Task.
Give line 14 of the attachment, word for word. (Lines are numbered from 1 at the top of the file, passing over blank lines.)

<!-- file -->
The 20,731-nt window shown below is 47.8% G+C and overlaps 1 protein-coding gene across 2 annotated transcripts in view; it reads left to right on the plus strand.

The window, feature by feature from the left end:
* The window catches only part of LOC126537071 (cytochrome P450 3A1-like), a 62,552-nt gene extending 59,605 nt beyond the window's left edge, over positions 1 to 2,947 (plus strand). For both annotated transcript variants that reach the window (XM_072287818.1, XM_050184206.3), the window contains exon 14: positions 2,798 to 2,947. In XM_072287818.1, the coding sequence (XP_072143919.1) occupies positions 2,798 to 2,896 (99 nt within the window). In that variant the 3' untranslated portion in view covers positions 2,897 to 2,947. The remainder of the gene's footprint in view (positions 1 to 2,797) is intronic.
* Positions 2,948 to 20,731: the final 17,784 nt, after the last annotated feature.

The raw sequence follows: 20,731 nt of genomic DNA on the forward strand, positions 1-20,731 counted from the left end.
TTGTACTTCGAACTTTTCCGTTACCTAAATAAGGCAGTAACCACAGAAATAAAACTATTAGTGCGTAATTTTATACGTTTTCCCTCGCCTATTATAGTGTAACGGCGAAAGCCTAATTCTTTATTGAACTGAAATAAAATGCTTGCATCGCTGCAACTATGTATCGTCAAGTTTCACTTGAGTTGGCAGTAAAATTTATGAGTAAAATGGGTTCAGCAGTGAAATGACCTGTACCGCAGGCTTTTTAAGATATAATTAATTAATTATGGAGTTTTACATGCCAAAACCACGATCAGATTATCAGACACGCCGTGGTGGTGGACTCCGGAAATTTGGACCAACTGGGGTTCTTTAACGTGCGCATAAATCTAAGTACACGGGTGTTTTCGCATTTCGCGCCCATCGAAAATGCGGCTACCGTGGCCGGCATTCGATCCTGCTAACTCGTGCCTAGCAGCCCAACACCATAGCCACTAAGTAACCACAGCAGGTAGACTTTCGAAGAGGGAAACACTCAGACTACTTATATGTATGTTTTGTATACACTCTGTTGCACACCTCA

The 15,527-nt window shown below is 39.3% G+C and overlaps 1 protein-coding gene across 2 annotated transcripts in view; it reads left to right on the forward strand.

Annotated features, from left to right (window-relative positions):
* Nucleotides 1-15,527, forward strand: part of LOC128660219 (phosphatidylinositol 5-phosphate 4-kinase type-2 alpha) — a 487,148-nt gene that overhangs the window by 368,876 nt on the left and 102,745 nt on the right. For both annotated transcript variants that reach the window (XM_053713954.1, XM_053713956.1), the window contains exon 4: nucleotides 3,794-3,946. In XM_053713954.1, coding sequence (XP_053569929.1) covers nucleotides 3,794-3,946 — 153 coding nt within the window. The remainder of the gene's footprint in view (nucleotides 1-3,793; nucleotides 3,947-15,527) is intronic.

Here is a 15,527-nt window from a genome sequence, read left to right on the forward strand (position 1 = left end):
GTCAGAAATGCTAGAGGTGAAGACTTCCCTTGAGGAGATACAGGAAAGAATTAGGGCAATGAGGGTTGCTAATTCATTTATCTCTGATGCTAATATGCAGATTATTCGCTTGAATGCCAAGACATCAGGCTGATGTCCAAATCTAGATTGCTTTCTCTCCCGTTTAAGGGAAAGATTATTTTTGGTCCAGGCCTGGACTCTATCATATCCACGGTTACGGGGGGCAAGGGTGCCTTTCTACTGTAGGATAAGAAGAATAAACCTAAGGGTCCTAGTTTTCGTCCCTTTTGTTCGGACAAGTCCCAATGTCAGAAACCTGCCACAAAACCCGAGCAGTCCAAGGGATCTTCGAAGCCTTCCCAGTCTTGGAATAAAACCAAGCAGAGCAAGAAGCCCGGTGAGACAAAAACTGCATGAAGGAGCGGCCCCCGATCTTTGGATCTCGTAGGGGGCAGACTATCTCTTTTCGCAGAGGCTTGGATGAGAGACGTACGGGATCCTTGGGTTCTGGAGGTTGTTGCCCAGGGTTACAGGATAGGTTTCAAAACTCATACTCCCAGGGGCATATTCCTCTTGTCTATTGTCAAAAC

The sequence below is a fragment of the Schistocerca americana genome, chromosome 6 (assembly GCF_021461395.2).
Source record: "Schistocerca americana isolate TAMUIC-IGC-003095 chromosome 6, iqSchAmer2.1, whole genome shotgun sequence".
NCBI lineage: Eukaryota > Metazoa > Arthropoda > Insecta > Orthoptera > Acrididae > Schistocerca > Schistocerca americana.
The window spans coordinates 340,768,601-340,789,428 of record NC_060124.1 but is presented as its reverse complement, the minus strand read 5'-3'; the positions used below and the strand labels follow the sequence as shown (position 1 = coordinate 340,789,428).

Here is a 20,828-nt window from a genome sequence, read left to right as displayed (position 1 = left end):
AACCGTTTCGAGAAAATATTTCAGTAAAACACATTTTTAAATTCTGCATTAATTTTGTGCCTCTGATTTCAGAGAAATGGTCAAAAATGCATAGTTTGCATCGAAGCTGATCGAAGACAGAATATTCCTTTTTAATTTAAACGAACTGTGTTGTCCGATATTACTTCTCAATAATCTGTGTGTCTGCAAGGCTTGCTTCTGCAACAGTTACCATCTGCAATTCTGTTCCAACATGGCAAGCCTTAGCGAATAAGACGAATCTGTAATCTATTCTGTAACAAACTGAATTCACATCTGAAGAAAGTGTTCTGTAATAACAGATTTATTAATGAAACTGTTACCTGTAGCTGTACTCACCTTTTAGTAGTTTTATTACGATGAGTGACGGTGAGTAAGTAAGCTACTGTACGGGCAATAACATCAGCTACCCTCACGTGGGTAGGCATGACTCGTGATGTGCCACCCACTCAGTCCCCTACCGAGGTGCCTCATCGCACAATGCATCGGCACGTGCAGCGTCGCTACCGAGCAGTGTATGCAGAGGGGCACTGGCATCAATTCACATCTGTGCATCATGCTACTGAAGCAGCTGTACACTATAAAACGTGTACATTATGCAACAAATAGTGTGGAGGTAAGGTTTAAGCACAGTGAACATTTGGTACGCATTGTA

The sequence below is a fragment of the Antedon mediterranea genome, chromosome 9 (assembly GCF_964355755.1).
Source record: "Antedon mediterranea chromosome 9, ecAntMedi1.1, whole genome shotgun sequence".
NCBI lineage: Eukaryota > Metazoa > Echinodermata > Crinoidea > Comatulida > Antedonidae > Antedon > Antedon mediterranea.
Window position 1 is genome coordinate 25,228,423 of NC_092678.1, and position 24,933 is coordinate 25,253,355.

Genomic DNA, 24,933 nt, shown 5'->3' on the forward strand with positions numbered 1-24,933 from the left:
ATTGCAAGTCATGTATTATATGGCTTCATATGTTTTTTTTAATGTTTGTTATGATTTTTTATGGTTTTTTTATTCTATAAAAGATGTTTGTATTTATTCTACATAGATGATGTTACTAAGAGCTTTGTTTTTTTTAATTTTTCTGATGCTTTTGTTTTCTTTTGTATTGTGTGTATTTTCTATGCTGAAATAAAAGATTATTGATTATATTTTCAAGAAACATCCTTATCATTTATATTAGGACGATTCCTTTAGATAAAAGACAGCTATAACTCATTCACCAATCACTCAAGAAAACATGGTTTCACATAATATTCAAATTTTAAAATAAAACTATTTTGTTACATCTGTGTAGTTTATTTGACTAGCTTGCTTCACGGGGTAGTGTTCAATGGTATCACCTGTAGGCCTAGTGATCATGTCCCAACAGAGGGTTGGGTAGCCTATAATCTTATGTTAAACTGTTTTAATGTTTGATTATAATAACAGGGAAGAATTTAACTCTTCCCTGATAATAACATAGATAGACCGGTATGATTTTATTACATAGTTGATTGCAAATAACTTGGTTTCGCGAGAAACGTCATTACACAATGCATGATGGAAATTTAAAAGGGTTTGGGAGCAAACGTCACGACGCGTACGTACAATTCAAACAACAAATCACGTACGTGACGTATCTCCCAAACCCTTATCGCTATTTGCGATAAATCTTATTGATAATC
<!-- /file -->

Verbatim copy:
NCBI lineage: Eukaryota > Metazoa > Arthropoda > Insecta > Orthoptera > Acrididae > Schistocerca > Schistocerca americana.